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Email : Taking Email's Measure

The most important metrics you're overlooking

January 2013 By G.B. Heidarsson
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With the vast array of analytical information available in the email channel, the measure of success sometimes gets a little muddied—especially when there are multiple stakeholders claiming ownership of overall success. But then again, what is overall success?

For most marketers, it's revenue; in particular, increasing revenue by improving your program. For others, it may be subscriptions or other desired actions or conversions. What's important is there's an overall goal measured—not campaign by campaign, but as an overarching result over time that can be compared against the same period in the previous year or to the previous period.

This is where the direct marketer's strengths come into play. We are used to optimizing our programs, testing different approaches and scenarios and utilizing modeling and "Recency/Frequency/Monetary" (RFM) measures to maximize revenue and minimize cost. But marketers have to think differently in the email channel.

The largest expense in email is the lost opportunity cost, because the deployments themselves are so inexpensive. Therefore, correct segmentation, offer significance and product relevance are keys to success. If you can't optimize these things, you fall victim to the unrecoverable cost of lost subscribers—either through inactivity, unsubscribes or complaints. Unlike direct mail, there is no second chance to get these people back.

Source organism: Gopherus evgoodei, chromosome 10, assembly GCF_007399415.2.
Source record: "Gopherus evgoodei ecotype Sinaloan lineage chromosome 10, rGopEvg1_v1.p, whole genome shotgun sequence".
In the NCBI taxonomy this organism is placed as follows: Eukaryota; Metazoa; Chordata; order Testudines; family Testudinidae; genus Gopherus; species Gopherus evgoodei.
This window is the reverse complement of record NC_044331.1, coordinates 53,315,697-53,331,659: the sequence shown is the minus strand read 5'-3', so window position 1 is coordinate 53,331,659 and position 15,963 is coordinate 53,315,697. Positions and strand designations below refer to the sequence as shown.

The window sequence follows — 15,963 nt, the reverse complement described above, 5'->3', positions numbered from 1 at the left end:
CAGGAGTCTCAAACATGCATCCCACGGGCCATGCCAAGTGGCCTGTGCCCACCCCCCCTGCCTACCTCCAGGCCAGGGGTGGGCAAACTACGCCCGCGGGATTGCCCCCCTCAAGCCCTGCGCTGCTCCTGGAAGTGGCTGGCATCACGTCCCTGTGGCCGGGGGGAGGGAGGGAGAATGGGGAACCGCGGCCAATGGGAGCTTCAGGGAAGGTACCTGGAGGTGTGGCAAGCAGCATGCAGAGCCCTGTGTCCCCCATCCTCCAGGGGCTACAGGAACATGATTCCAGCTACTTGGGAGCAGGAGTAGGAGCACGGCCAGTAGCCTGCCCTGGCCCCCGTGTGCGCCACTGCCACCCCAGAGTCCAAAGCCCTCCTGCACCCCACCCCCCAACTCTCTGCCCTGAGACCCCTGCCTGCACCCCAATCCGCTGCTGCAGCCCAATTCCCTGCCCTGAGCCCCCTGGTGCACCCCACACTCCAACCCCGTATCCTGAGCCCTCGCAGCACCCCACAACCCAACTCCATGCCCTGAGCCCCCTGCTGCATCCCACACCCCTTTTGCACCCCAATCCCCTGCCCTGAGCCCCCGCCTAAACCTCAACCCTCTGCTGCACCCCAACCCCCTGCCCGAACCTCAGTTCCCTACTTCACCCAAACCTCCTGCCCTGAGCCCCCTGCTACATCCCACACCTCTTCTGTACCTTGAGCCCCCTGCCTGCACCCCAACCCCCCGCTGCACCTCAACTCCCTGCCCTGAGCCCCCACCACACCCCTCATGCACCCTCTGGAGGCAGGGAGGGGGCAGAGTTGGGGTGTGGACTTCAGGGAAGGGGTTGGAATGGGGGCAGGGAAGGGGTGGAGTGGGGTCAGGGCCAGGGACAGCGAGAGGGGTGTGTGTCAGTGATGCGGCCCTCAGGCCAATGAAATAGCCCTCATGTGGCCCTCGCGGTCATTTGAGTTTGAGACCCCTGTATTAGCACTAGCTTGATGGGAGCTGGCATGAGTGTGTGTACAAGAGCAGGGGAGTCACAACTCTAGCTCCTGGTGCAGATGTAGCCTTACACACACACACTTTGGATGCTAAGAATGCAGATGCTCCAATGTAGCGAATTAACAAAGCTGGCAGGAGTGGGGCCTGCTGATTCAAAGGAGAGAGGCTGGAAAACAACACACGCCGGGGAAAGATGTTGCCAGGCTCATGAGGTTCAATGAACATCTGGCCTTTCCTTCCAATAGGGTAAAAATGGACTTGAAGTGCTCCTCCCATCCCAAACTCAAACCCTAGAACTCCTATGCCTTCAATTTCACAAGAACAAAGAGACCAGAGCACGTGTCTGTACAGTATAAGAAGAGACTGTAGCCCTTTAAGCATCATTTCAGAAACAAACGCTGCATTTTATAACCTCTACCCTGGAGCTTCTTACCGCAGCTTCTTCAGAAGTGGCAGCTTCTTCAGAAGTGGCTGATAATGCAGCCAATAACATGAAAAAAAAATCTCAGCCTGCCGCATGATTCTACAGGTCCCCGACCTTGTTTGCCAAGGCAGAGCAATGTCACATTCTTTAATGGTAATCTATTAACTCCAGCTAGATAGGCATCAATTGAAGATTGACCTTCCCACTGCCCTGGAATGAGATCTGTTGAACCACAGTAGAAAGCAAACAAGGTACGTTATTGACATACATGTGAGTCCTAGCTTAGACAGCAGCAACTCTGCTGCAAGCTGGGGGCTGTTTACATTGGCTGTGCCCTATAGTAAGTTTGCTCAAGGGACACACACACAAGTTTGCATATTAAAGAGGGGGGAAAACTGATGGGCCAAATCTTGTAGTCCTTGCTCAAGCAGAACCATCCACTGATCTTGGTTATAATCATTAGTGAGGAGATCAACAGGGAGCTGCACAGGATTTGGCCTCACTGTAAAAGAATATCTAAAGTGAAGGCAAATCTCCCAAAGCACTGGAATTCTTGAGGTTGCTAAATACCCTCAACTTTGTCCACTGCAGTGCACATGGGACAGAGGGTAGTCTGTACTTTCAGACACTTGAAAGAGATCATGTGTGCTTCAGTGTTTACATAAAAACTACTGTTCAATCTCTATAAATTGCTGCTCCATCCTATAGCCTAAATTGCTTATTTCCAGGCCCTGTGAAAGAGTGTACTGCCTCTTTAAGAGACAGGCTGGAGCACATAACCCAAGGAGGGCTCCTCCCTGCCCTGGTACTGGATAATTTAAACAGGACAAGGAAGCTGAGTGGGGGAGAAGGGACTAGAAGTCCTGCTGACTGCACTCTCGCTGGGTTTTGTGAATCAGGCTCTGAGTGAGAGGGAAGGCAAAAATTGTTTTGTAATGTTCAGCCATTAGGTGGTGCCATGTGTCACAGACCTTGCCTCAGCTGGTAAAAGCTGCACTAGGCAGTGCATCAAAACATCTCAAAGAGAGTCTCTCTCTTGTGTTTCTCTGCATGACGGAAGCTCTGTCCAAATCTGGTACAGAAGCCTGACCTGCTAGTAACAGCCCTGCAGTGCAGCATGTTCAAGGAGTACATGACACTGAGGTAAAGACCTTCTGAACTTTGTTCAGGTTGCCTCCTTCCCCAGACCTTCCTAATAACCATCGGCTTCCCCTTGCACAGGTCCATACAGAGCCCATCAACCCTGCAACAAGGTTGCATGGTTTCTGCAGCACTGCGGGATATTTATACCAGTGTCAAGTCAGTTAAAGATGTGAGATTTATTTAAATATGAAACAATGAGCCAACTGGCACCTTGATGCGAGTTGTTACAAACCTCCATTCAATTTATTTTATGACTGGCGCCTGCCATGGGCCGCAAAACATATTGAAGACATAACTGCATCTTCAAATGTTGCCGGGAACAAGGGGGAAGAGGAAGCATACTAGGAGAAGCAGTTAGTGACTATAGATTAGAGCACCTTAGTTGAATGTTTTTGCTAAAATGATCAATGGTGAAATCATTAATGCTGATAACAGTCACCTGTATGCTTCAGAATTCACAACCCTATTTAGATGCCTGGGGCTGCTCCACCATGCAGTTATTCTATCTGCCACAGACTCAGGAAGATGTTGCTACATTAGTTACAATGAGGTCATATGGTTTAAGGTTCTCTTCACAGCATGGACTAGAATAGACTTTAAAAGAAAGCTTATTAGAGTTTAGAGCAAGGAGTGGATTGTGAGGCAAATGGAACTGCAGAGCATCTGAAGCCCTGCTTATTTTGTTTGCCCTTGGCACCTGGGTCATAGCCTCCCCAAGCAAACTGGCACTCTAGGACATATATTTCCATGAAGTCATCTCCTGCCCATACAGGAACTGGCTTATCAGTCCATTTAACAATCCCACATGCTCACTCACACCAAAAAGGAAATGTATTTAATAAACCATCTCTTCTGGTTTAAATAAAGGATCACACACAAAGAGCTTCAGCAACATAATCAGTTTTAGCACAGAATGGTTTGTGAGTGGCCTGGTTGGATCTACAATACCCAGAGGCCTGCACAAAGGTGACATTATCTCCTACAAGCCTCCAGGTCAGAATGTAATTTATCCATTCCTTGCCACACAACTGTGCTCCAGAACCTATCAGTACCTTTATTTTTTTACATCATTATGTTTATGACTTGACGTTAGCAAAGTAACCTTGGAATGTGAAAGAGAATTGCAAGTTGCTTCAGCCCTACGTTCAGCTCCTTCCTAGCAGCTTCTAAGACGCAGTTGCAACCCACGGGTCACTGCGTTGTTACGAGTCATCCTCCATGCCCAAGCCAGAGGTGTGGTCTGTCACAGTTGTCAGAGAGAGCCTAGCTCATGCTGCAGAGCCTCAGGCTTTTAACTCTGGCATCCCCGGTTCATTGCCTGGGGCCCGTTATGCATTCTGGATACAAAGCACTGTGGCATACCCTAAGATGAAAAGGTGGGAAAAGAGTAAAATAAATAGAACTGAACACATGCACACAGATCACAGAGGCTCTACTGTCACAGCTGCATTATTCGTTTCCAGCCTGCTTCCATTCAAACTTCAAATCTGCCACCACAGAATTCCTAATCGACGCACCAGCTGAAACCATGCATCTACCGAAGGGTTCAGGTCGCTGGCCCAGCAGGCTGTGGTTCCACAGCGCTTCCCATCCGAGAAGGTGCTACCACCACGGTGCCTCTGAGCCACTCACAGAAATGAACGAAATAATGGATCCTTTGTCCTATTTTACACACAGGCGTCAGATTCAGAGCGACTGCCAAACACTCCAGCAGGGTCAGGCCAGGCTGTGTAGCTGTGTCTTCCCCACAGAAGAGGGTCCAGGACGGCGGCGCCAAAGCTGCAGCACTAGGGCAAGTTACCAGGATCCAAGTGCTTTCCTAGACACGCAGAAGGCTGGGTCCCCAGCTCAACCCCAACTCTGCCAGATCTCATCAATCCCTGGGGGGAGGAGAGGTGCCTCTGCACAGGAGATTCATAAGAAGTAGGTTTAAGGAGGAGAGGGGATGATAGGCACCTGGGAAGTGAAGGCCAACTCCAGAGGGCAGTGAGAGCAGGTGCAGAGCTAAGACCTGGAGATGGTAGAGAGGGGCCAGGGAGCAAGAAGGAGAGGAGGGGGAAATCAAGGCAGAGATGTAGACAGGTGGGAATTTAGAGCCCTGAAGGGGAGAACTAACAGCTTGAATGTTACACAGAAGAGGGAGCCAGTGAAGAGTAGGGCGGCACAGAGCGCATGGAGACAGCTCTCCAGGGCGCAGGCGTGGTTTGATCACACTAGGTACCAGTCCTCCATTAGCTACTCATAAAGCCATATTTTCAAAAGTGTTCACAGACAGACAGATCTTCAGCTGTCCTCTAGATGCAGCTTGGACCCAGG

So, the statistics you need to be looking at, but aren't, are:

Inbox delivery instead of just deliverability; and

Open and click rates over time instead of just campaign-by-campaign.

The Inbox Is Job No. 1
Optimizing frequency, relevance and mailing cadence to your different segments will ultimately boost activity among your subscribers. Active subscribers signal relevance to the ISPs (such as Gmail, Yahoo, AOL, etc.) which, in turn, will continue to deliver your messages to your subscribers' inboxes.

This is critical, because we're not dealing with the U.S. Postal Service where "the mail must get through." Sales from spam folders are slim to none; sales from blocked IP addresses are non-existent.

During the last couple of years, we have developed a new measurement of inbox delivery. By monitoring marketing emails in spam and inbox folders of hundreds of thousands of actual consumers, we can now verify if email gets through to them and where it lands.

 

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